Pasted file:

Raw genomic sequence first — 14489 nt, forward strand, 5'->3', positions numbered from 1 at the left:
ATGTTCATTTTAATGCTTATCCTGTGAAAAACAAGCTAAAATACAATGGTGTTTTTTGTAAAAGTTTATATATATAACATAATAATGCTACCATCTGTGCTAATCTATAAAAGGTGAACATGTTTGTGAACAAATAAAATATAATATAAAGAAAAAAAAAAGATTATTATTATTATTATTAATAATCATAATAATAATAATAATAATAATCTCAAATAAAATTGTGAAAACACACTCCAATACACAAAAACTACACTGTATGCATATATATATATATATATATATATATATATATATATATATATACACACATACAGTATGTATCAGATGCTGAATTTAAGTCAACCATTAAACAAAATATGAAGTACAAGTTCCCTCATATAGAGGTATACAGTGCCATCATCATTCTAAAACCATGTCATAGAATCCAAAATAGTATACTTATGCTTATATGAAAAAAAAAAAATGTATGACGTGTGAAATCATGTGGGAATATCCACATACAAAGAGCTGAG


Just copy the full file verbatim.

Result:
Raw genomic sequence first — 14489 nt, forward strand, 5'->3', positions numbered from 1 at the left:
ATGTTCATTTTAATGCTTATCCTGTGAAAAACAAGCTAAAATACAATGGTGTTTTTTGTAAAAGTTTATATATATAACATAATAATGCTACCATCTGTGCTAATCTATAAAAGGTGAACATGTTTGTGAACAAATAAAATATAATATAAAGAAAAAAAAAAGATTATTATTATTATTATTAATAATCATAATAATAATAATAATAATAATCTCAAATAAAATTGTGAAAACACACTCCAATACACAAAAACTACACTGTATGCATATATATATATATATATATATATATATATATATATATATATACACACATACAGTATGTATCAGATGCTGAATTTAAGTCAACCATTAAACAAAATATGAAGTACAAGTTCCCTCATATAGAGGTATACAGTGCCATCATCATTCTAAAACCATGTCATAGAATCCAAAATAGTATACTTATGCTTATATGAAAAAAAAAAAATGTATGACGTGTGAAATCATGTGGGAATATCCACATACAAAGAGCTGAG